Return in previous page
Contents of book

8.3.1 Causes of the Disaster

Obviously, the oscillations described in the previous section were not limited to those engines designed at the Glushko 0KB. When they occurred in ICBM engines, however, statistics revealed that in the case of Glushko's engines, they usually lead to complete destruction of the engine and rocket because of their extreme power. The turbopump units that impelled the fuel into the combustion-chamber and nozzle cooling system sometimes developed tens of thousands of horsepower, and the pressure in the system reached several hundred atmospheres.

Scientists at TsIAM provided several theories to explain the accident, but none of these provided an acceptable explanation. Next, it was suggested that the oscillations had been caused by low air temperature. Indeed, on the day of launch, the temperature was about -32 degrees Celsius.
Results of previous ground based ignition tests of the engines were re-examined. It was found that the engine had passed ignition tests with the ambient temperature at 40', 30', 20', 10°,0°, -10', -20' C, and at -40° C. But for unknown reasons there had been no tests at -30° C.
An RD-253 engine was immediately mounted on a bench and tested at -30° C. The whole engine disintegrated as a result of the oscillations. A repeat of the test produced the same results.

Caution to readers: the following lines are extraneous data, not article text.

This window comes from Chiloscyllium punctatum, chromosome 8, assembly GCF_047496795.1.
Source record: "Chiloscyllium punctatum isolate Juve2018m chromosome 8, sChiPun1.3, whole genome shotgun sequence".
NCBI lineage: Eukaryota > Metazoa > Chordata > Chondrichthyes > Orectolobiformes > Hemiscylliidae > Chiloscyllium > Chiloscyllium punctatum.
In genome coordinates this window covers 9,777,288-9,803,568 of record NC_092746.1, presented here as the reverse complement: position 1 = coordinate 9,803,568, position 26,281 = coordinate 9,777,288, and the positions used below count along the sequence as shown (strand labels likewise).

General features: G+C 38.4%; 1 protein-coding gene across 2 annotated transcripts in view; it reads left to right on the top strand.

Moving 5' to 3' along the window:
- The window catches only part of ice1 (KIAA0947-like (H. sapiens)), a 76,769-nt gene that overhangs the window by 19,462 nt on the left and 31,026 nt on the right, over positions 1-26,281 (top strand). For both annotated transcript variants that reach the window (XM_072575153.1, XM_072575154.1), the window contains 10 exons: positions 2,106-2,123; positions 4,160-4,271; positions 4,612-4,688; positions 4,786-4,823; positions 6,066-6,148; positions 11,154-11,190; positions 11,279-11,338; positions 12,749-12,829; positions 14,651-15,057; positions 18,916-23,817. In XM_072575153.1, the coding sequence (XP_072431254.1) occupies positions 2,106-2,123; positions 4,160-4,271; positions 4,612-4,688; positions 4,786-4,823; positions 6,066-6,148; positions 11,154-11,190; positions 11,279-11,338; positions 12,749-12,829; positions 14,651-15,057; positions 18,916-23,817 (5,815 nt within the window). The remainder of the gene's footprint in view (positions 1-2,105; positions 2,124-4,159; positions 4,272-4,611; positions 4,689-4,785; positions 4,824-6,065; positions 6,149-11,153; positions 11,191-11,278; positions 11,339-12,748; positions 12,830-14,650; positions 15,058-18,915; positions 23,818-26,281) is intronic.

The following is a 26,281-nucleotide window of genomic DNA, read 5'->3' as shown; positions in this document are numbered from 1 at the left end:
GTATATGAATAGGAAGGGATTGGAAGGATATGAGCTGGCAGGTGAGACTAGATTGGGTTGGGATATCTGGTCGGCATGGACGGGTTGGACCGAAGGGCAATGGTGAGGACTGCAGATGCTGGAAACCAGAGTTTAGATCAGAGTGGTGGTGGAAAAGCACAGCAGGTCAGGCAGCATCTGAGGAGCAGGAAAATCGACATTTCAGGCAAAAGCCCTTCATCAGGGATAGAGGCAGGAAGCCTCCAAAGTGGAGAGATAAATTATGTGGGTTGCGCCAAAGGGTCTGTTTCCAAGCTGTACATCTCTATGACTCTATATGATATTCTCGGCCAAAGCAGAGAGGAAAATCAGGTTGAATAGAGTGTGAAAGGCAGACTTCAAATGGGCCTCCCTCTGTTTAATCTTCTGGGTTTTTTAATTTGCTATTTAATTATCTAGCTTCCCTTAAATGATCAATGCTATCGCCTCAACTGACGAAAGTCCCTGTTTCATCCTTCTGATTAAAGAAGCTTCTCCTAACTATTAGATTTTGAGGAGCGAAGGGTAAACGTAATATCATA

8.3.2 Political and Military Response to the Accident

Most Soviet strategic nuclear missiles were stationed in Siberia in the northern part of the country where temperatures of -30° C were common during the winter months. It is clear, then, why the political and military leadership were very concerned about the results of the accident and the subsequent testing. The threat of an explosion with an active warhead was particularly worrisome.

The political and military response to the accident was evident in the number of conferences and briefings that were subsequently convened. Ominous top-priority and super-top-priority orders and instructions showered down to correct the defect. While the accident led to many attempts to ascertain its causes, the KGB sought to conceal the accident from the Americans who could
potentially exploit this 'low temperature' weakness.

8.3.3 Solution of the Problem

The involved engines could not be replaced since no existing engine design was appropriate for the missiles. In addition, the design of a new engine would involve exorbitant costs in time and resources. Rebasing the missiles in underground silos had just begun although the silos turned out to be more costly than the missiles themselves. The new threat required that the silos be heated, which further added to their cost. Building the silos would take several years, and the military leadership demanded that steps be taken immediately.

It is well known that the oscillations in the liquid-propellant engines depend on the power of the turbopumps, the configuration of the cooling channels, and on the heat transfer. The first two factors could be affected by changing the design of the engine, which was difficult, and above all would require a great deal of time.